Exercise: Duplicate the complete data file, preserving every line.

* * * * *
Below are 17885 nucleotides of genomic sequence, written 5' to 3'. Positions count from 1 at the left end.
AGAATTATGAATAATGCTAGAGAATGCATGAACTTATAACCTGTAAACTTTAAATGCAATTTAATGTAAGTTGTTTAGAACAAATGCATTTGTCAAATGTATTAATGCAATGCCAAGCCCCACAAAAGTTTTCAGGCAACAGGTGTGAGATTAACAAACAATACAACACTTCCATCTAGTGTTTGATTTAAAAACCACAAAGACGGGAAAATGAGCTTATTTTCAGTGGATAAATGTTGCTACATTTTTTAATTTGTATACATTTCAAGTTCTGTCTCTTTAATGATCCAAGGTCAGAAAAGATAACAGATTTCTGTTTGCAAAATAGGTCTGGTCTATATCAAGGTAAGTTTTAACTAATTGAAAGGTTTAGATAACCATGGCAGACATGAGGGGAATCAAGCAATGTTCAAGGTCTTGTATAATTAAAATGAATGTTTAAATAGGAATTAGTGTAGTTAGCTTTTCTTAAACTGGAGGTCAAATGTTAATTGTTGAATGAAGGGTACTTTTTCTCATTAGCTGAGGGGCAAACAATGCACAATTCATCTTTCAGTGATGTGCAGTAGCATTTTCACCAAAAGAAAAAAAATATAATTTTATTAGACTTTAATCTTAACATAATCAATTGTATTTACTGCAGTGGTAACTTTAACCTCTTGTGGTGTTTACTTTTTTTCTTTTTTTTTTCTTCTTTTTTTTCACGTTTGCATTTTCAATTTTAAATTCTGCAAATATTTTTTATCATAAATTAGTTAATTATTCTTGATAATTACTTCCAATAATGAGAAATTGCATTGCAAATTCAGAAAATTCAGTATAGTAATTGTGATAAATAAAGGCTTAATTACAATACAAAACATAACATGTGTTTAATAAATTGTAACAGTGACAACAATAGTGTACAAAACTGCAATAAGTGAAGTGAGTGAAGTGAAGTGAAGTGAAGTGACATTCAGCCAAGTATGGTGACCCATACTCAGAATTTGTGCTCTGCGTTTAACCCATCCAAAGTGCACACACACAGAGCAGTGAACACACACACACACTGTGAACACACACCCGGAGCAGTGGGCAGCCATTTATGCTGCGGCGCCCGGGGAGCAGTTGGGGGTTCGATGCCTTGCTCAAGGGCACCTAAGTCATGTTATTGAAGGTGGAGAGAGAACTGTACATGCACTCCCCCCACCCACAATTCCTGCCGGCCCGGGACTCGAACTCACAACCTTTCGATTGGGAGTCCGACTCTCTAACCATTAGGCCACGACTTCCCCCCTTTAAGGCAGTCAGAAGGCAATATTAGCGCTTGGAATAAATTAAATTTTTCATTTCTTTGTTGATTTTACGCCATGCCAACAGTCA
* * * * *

Below are 17885 nucleotides of genomic sequence, written 5' to 3'. Positions count from 1 at the left end.
AGAATTATGAATAATGCTAGAGAATGCATGAACTTATAACCTGTAAACTTTAAATGCAATTTAATGTAAGTTGTTTAGAACAAATGCATTTGTCAAATGTATTAATGCAATGCCAAGCCCCACAAAAGTTTTCAGGCAACAGGTGTGAGATTAACAAACAATACAACACTTCCATCTAGTGTTTGATTTAAAAACCACAAAGACGGGAAAATGAGCTTATTTTCAGTGGATAAATGTTGCTACATTTTTTAATTTGTATACATTTCAAGTTCTGTCTCTTTAATGATCCAAGGTCAGAAAAGATAACAGATTTCTGTTTGCAAAATAGGTCTGGTCTATATCAAGGTAAGTTTTAACTAATTGAAAGGTTTAGATAACCATGGCAGACATGAGGGGAATCAAGCAATGTTCAAGGTCTTGTATAATTAAAATGAATGTTTAAATAGGAATTAGTGTAGTTAGCTTTTCTTAAACTGGAGGTCAAATGTTAATTGTTGAATGAAGGGTACTTTTTCTCATTAGCTGAGGGGCAAACAATGCACAATTCATCTTTCAGTGATGTGCAGTAGCATTTTCACCAAAAGAAAAAAAATATAATTTTATTAGACTTTAATCTTAACATAATCAATTGTATTTACTGCAGTGGTAACTTTAACCTCTTGTGGTGTTTACTTTTTTTCTTTTTTTTTTCTTCTTTTTTTTCACGTTTGCATTTTCAATTTTAAATTCTGCAAATATTTTTTATCATAAATTAGTTAATTATTCTTGATAATTACTTCCAATAATGAGAAATTGCATTGCAAATTCAGAAAATTCAGTATAGTAATTGTGATAAATAAAGGCTTAATTACAATACAAAACATAACATGTGTTTAATAAATTGTAACAGTGACAACAATAGTGTACAAAACTGCAATAAGTGAAGTGAGTGAAGTGAAGTGAAGTGAAGTGACATTCAGCCAAGTATGGTGACCCATACTCAGAATTTGTGCTCTGCGTTTAACCCATCCAAAGTGCACACACACAGAGCAGTGAACACACACACACACTGTGAACACACACCCGGAGCAGTGGGCAGCCATTTATGCTGCGGCGCCCGGGGAGCAGTTGGGGGTTCGATGCCTTGCTCAAGGGCACCTAAGTCATGTTATTGAAGGTGGAGAGAGAACTGTACATGCACTCCCCCCACCCACAATTCCTGCCGGCCCGGGACTCGAACTCACAACCTTTCGATTGGGAGTCCGACTCTCTAACCATTAGGCCACGACTTCCCCCCTTTAAGGCAGTCAGAAGGCAATATTAGCGCTTGGAATAAATTAAATTTTTCATTTCTTTGTTGATTTTACGCCATGCCAACAGTCA